Freelance workers are a great addition to any company. They can work remotely, and offer a new dynamic to the traditional employee/employer relationship. Understanding their motives and what they expect from the position is key to managing them efficiently and building great relationships. Here are some tips to help you manage your freelancers.
Treat Them With The Same Respect As Your Other Employees
Although a freelancer isn’t technically an employee, but rather an independent contractor doing work for your company, it’s still important to treat them with the same dignity and respect as your other employees.
Freelancers are there to make money, of course, but many are there to grow as well by learning new skills and taking on new projects. There’s always a chance they’re looking to get hired on full time with your company as well, so treat them as professionals in their field and be sure to offer them opportunities as they arise.
A good way to get to know your freelancer right away is to simply ask them what their motivation is. Why are you taking this job? What skills are you hoping to learn here? What skills can you offer my company?
Make Sure They Understand Your Expectations
Very often conflict arises when expectations aren’t clearly set in the workplace. The management team becomes frustrated when tasks aren’t completed correctly or on time, and the employees become frustrated for being reprimanded for what they thought was the correct project or deadline.
It’s as important to set clear expectations for your freelancers as it is for your full-time employees. That way, no one is misunderstood or mislead, and all the requirements are met. This can help you gauge the effectiveness of your freelancers as well. If one or more fail to meet your expectations, it may be time to look elsewhere.
Using screen share software is a good idea to set expectations and keep your freelancers updated with projects. Here’s our pick for the best screen sharing software.
Micromanaging Is Not A Good Idea
Freelancing is about freedom and autonomy, hence the prefix “free” in the word freelance. A freelance worker is not looking to be micromanaged by you or anyone else and is confident enough in their abilities to go out and find work on their own.
You should set expectations, deadlines, and work hours ahead of time, so there’s no need to check up on their progress every other day. If they say they’ll complete the project by a certain date, trust that it will get completed. If it doesn’t, and they continually fail to meet expectations, you can begin to consider other options.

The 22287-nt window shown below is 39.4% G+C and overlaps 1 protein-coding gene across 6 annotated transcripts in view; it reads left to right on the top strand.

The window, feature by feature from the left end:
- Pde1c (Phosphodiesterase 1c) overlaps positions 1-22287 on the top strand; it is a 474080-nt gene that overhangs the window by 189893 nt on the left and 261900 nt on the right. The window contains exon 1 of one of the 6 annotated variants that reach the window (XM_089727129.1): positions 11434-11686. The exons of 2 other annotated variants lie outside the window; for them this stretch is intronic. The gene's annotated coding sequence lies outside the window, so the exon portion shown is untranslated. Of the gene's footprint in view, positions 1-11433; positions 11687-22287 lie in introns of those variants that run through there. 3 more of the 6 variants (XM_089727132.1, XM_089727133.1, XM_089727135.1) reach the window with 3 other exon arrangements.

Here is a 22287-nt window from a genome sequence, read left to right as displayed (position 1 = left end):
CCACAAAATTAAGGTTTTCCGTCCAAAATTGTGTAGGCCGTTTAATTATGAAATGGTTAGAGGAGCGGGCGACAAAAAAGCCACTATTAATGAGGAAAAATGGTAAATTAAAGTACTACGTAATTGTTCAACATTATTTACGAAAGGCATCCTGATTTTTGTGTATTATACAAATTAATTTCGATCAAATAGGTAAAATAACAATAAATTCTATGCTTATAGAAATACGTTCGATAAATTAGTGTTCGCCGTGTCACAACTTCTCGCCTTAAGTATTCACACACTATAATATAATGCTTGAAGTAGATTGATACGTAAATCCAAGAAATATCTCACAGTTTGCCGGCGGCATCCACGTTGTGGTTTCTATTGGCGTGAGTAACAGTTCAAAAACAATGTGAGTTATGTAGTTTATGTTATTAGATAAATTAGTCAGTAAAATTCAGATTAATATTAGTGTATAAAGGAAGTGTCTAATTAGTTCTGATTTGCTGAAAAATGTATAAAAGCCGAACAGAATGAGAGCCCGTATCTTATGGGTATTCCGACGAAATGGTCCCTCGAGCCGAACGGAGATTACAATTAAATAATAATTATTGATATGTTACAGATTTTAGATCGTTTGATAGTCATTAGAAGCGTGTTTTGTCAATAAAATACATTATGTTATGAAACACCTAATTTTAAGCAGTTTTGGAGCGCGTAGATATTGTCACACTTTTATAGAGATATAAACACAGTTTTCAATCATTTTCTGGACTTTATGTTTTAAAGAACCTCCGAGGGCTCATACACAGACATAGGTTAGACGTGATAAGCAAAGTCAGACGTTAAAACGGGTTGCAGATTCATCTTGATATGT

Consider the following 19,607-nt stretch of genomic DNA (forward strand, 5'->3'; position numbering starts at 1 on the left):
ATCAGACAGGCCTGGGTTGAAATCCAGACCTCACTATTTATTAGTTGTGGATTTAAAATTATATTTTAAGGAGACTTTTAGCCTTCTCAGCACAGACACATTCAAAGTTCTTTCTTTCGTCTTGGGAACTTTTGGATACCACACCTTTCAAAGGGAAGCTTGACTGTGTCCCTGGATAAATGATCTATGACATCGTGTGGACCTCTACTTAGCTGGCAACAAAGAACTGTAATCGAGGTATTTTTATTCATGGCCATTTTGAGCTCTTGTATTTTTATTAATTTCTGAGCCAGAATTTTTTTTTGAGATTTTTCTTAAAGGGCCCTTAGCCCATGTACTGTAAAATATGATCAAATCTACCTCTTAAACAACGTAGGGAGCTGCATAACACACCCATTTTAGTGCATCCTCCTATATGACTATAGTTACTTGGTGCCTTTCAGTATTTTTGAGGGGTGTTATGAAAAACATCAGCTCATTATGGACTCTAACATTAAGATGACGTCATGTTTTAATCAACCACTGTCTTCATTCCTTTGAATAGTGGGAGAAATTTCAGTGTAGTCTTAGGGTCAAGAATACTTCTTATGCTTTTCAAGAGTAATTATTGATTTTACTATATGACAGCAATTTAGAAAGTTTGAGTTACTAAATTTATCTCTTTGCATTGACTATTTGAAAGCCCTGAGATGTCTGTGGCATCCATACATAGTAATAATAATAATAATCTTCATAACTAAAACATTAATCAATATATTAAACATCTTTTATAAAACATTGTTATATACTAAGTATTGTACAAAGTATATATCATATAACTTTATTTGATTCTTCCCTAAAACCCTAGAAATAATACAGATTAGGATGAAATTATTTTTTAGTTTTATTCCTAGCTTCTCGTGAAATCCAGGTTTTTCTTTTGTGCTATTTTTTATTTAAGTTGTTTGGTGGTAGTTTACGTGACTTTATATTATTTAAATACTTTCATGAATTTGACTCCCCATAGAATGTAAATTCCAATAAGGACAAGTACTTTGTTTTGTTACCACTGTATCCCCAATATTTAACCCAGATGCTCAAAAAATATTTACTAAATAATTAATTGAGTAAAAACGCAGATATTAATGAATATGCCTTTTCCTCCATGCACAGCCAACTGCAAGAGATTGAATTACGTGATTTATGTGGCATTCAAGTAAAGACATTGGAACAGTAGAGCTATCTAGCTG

However, it’s important to give your freelancers the chance to prove themselves. You can start with small projects at first and let them work their way up to larger, more impactful ones later on once you’ve established a bond.
Offer Feedback On Their Work
Everyone wants to know that their efforts are appreciated. It’s human nature to seek that validation from those around us. Freelance work is no different. A freelancer likes to hear they’re doing a good job as much as a full-time employee does.
Say things like “you really came through with that last project, thank you” or “you’re doing a great job here, I think you’re a great fit for us.” These words of affirmation can make your freelancer feel like part of the team, and boost his or her morale.
You can also offer feedback on areas of improvement. This is tricky with any employee, as no one enjoys criticism, whether it’s constructive or not. It can sometimes play on insecurities and make the employee feel like they’re doing something wrong.
A good way to navigate constructive criticism is to first say something good about your freelancer. “You did a great job on the content of this project, but I’d like if you could deliver it on time in the future” sounds better than “I liked the project, but you were late”. A little respect and finesse can go a long way. You don’t want to sound bitter, you want to encourage growth and improvement.
Make Sure To Have A Formal, Written Contract In Place
As a business, you have a duty to protect yourself. Freelancers are just as risky as full-time employees in that you can never truly know who you’re hiring until you work with them. Just as you would with a full-time employee, having an employment contract signed by a freelancer is a good way to protect both parties.
A written agreement clearly spells out expectations, scope, and hours/pay. Everything is written down and stored, in case of any future discrepancy or disagreements. You can always refer back to the agreement they’ve signed, and, if they fail to meet the terms of said agreement, you have the grounds to let them go if necessary.
It’s a good idea to personally go over the details of the contract with your freelancers as well, to ensure clarity and consistency. You don’t want any misunderstandings that could lead to conflict down there.
Freelancers Can Add Diversity To Your Roster
Freelancers can come from all over the world, have a variety of skills and abilities, and offer diversity to your growing business. Remember to treat them with respect, because although they’re not technically an employee, they’re still doing business with you and performing a service. If you understand and appreciate their value, it’s possible they’ll eventually become a member of your team down the road.